This particular TDC encapsulates what I love about the series. Back in 2014, T-Pain, known to many as the Godfather of auto-tune, delivered an entirely unedited performance of “Buy U A Drank (Shawty Snappin’)”, “Up Down (Do This All Day)” and “Drankin’ Patna.” Many people are unaware that T-Pain actually has a phenomenal voice, only utilizing auto-tune to distinguish himself from other artists. This performance gave us a rare look at the raw unfiltered talent of the iconic artist.
Jacob Collier (2020)
When Covid-19 hit, NPR Music did the responsible thing and put a pause on bringing artists from all over the world to perform in their Tiny Desk studio. However, instead of pausing the Tiny Desk series as a whole, they adapted to the times and shifted to Tiny Desk (Home) Concerts. Artists contributed the same stripped down performances from the safety of their home set ups, which lent itself perfectly to the talents of Jacob Collier. The polymath musician and famed loop artist took to his home studio, and with the help of a little camera magic, performed “All I Need,” “Time Alone With You,” and premiered “He Won’t Hold You” all as his own four man band.
Tyler, The Creator (2017)
Someone as famously unfiltered as Tyler, The Creator would undoubtedly deliver a great Tiny Desk Concert. In true Tyler (and Tiny Desk) fashion, the LA artist made the performance his own, hosting the first ever night time Tiny Desk Concert so he could use colored lights to set the mood of each song. While the audience was obviously treated to some of Tyler’s light hearted antics, the stripped down nature of the concert allows for a clearer understanding of his songs’ lyrics, offering a more candid look at his own battles with anxiety and unpacking oneself. This particular performance changed me from a fan of Tyler, The Creator’s music, to a big fan of Tyler, The Creator as an artist.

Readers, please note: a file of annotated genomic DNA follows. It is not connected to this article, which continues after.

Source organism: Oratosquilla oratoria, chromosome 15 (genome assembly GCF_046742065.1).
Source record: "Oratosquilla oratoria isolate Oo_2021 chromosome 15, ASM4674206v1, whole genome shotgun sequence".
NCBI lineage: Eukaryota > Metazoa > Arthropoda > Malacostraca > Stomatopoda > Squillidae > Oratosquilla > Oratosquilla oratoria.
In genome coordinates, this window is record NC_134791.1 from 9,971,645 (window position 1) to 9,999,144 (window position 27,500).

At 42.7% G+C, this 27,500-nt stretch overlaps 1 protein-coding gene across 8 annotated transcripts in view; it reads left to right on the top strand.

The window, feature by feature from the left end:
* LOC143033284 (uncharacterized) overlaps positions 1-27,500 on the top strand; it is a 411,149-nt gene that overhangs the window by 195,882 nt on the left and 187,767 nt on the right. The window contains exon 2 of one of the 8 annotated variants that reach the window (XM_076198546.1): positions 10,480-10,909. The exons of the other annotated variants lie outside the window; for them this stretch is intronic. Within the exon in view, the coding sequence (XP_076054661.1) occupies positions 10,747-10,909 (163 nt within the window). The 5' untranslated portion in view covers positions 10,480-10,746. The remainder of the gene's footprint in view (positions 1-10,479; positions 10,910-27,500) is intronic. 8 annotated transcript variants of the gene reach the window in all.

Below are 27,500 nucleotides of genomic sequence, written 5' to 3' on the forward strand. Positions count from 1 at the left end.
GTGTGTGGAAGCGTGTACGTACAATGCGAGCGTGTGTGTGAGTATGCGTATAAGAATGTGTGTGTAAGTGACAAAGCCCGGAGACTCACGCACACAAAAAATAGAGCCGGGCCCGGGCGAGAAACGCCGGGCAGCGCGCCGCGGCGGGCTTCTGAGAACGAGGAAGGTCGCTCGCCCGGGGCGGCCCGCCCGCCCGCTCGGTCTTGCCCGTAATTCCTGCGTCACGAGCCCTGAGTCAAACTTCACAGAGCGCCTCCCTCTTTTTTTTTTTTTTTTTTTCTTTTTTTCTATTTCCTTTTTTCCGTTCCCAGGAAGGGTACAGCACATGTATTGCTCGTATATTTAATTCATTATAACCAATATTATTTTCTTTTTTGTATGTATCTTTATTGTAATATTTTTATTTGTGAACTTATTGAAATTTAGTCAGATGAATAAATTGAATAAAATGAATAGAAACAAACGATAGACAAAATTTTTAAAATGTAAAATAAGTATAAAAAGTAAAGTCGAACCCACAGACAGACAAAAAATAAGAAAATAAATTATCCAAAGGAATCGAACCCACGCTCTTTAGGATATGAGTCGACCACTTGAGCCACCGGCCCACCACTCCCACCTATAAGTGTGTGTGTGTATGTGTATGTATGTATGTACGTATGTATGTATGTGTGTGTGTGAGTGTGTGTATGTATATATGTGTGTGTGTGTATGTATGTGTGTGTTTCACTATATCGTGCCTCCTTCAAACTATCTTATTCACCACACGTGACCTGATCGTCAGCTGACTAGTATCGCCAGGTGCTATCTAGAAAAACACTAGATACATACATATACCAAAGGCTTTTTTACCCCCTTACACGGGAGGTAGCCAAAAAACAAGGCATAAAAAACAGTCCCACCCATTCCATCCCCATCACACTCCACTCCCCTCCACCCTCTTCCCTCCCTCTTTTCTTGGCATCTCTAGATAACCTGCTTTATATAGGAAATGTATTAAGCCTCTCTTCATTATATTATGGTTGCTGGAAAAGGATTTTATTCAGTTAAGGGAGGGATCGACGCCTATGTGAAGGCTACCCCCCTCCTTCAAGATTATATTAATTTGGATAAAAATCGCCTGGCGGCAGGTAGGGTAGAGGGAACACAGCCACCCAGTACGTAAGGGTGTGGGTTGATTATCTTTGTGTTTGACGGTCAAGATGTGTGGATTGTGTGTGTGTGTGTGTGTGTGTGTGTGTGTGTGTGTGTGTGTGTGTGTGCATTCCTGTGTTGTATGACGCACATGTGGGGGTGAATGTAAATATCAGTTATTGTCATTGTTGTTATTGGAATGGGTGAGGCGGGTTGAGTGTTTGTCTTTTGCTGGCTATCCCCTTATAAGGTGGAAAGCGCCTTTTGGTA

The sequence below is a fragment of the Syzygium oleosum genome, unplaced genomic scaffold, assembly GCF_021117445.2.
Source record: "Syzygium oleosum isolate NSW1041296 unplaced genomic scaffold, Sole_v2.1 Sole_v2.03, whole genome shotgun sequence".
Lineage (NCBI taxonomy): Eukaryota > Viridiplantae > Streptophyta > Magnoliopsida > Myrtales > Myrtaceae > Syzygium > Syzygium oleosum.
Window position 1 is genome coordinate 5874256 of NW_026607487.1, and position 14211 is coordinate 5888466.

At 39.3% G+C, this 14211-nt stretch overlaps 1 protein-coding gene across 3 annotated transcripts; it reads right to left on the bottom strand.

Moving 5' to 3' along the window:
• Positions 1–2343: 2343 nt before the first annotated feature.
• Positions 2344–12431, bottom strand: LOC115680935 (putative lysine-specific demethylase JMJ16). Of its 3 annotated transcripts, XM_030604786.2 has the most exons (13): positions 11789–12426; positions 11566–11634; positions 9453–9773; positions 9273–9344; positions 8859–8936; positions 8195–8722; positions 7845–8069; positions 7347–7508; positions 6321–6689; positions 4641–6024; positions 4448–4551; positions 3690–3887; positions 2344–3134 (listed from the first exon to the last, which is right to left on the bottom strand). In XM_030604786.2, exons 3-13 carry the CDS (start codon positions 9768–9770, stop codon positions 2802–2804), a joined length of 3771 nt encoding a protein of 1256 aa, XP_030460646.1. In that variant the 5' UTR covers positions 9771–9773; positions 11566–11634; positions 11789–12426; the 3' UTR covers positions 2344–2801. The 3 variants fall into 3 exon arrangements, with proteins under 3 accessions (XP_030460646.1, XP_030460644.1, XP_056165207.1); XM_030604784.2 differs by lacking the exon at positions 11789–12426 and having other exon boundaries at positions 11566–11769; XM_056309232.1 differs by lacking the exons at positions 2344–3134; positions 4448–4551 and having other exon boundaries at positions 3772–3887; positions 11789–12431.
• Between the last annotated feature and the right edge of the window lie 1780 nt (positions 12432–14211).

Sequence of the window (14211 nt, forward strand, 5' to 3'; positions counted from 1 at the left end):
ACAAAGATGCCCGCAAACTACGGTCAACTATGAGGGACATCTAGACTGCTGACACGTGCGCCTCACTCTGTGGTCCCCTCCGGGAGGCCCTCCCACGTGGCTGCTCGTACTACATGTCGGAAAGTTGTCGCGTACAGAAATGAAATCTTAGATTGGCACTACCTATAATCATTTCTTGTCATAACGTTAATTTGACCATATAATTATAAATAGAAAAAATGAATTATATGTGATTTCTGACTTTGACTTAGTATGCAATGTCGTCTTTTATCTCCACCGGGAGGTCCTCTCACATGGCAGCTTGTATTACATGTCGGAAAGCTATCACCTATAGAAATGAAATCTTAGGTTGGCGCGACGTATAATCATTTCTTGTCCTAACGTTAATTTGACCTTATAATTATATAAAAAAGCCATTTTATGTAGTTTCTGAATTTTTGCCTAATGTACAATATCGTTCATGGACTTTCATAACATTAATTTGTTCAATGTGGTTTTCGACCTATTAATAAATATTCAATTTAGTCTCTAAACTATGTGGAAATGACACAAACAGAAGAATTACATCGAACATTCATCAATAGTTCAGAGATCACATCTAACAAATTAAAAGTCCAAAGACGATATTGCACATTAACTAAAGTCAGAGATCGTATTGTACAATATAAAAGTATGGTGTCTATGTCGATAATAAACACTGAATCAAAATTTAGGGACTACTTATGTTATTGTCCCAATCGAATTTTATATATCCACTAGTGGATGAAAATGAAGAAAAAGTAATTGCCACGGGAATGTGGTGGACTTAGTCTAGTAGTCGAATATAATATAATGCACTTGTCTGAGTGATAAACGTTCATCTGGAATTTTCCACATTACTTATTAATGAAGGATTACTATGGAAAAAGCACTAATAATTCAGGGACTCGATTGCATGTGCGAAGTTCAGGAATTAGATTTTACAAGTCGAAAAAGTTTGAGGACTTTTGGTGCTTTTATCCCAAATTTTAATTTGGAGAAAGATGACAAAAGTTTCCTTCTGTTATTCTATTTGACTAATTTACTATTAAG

While Tiny Desk Concerts typically take place in the Washington D.C. office of NPR, this particular performance took place in a very notable location, the White House library. This performance was part of a White House hosted technology and art festival called, South by South Lawn, that took place in the final months of President Obama’s presidency. As an artist, Common has set himself apart by tackling deep rooted complexities and abstract dilemmas, from social justice and familial ties, to hip hop culture and the prison industrial complex. Performing with an all-star cast of friends including the great Robert Glasper on keys, Derrick Hodge on bass, and Bilal on supporting vocals, you can see the disarming, thoughtful energy and peaceful gratitude gleaming from Common as he performs three new (at the time) songs in and one classic.
The Roots (2017)